Following the success of the first Feastock, the residents decided to document the process in 2010 in the 50-minute Feastockumentary. The video opens with shots of the behind-the-scenes work required to put on the festival. The personality of the flatmates is captured very early on, with them debating whether the correct greeting should be “Happy Feastock” or “Merry Feastock”. Feastockumentary also featured interviews with the organisers explaining the conception and ethos of the festival, as well as live footage of every band that performed throughout the day. Tickets to Feastock 2011 came with a limited edition “Deluxe Feastockumentary DVD”.
Part of the institution that is Feastock is Tony Renouf from Too Tone Records who, until 2017, was the ticket vendor for the festival. His blog Bored in a Record Shop features many years of Feastock reviews and photos that capture the atmosphere.
Another important attendee is Roxy, who can be seen in her high-vis vest every year and does extremely well out of scraps from the barbeque.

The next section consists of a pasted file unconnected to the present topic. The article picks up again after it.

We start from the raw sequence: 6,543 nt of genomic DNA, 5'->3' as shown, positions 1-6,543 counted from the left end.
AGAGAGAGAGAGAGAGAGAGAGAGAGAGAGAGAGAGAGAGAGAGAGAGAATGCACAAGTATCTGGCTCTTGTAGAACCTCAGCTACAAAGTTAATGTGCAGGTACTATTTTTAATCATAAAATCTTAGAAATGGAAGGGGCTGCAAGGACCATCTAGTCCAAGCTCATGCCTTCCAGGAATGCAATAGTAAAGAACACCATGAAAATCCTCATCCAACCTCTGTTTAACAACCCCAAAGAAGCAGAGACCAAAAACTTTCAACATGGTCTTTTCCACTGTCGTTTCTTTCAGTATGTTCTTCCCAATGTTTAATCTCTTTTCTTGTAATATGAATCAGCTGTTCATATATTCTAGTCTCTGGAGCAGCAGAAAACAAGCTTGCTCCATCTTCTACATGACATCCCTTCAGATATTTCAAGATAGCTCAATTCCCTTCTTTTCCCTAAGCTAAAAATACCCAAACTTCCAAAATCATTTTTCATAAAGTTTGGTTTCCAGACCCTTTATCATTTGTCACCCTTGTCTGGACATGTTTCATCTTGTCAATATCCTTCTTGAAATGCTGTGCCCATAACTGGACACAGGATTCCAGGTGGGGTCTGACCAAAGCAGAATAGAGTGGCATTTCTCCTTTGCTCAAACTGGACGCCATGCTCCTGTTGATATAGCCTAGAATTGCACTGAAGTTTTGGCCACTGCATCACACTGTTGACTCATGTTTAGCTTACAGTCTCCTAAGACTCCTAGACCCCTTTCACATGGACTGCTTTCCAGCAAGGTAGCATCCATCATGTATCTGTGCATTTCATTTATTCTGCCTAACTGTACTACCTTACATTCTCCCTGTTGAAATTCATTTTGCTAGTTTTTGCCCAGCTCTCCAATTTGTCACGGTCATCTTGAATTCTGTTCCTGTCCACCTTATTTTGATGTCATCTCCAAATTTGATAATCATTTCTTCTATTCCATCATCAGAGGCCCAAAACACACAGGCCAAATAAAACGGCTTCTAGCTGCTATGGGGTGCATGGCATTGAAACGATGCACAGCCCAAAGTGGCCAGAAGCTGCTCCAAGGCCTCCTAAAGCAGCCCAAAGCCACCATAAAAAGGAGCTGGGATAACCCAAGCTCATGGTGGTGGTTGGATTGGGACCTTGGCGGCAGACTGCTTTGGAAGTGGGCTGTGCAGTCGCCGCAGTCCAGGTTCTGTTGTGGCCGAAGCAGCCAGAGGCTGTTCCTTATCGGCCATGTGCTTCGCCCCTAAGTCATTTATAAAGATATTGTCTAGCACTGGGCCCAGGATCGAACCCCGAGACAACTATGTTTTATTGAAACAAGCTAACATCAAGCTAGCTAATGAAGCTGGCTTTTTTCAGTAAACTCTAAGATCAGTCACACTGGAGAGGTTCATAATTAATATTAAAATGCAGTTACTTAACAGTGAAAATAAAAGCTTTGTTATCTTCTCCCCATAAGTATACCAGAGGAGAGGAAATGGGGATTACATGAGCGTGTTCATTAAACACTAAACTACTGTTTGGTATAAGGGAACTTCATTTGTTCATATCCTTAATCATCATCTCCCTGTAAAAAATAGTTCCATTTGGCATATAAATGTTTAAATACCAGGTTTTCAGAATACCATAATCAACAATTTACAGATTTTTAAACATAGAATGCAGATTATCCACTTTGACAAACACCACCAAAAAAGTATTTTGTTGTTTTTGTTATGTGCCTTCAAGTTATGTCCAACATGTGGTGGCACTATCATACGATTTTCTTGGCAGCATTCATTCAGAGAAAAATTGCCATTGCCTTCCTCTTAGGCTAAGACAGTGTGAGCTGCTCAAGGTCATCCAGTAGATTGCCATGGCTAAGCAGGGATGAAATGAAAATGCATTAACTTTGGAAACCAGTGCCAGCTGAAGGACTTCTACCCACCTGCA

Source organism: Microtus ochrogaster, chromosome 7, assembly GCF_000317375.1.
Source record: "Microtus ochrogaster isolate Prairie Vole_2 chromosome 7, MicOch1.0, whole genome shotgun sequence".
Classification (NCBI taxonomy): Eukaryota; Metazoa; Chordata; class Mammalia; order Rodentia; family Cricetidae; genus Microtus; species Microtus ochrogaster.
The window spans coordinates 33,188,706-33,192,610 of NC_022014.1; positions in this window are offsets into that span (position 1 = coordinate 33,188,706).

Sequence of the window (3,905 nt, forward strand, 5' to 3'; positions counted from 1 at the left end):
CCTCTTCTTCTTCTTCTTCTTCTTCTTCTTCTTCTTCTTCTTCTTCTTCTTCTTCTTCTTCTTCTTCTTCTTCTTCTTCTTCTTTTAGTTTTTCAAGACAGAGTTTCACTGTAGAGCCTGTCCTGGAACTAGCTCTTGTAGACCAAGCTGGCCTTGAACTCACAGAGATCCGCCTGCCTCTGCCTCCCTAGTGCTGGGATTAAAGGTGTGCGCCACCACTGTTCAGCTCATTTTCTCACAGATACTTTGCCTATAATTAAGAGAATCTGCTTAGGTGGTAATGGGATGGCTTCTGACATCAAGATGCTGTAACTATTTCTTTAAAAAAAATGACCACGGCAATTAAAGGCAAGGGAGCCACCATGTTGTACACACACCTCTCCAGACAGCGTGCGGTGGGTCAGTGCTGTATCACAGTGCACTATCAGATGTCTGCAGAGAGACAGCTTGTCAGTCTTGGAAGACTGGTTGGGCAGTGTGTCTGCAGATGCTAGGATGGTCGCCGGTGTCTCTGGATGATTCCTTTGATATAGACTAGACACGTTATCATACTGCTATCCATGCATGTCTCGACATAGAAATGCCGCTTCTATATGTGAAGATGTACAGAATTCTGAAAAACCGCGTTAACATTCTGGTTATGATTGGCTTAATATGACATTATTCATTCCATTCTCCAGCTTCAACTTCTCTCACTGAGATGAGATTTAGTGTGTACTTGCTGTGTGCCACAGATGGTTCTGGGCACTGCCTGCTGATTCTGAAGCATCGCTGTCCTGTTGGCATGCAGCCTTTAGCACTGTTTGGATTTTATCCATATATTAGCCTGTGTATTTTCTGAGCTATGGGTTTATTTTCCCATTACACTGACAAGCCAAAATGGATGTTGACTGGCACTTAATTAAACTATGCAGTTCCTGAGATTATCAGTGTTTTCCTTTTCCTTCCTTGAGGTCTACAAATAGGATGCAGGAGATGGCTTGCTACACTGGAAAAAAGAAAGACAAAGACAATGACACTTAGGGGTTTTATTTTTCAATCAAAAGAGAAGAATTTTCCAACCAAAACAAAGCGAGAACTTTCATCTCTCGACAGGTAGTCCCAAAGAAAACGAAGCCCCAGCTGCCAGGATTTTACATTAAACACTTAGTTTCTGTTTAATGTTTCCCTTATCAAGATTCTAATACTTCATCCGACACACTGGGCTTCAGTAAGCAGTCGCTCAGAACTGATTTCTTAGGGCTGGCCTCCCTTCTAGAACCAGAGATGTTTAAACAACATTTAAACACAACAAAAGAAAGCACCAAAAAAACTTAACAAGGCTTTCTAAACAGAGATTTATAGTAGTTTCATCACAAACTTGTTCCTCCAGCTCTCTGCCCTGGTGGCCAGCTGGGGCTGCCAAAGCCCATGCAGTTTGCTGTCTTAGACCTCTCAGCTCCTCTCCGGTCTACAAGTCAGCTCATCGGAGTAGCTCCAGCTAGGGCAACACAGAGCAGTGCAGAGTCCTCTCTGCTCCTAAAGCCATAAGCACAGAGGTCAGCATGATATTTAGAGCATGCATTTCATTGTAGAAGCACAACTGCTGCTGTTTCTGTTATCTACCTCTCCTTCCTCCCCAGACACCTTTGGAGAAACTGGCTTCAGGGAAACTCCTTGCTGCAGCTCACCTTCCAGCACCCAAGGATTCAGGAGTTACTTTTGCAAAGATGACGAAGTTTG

Feastock’s ongoing success can be attributed to the level of organisation and planning that goes into it every year. Dozens of portaloos are brought in and the perimeter is fenced off to ensure no one sneaks in. While it is BYO, there is a strict no-glass policy. A barbeque runs all day with free sausages and patties until they run out (I confess to cooking my own steak in 2016 and eating it with my bare hands). For a few years after the 2009 debut, Feastock ran from midday until 9pm; more recently it has finished earlier, with buses then ferrying everyone to a bar in town where the second half of the acts perform.
A lot of effort goes into keeping the neighbours happy, as organiser Marshall explains in Feastockumentary: “These guys always do a letter-drop to the neighbourhood, but we’ve had big talks about actually making sure we see people face-to-face so everyone actually does know.” The letter emphasises that Feastock is an organised and controlled event, and details what time it finishes. It also welcomes them to attend the event for free if they want. Despite this, they have still had noise complaints, and in Feastockumentary they joke that they should slip the noise control staff some free tickets in future. They also received a written note from one of their neighbours who couldn’t attend but listened from their porch and thanked them for putting on the show.
Dunedin student parties cop some bad press, most prominently in 2016 when a balcony collapse at the Six60 flat on Castle St left one student with serious spinal injuries. Pressure from the university and police means underground gigs at flats are now often shut down. Aside from being better organised than those pop-up gigs, being located on Pine Hill means Feastock is geographically distant from Dunedin’s student centre.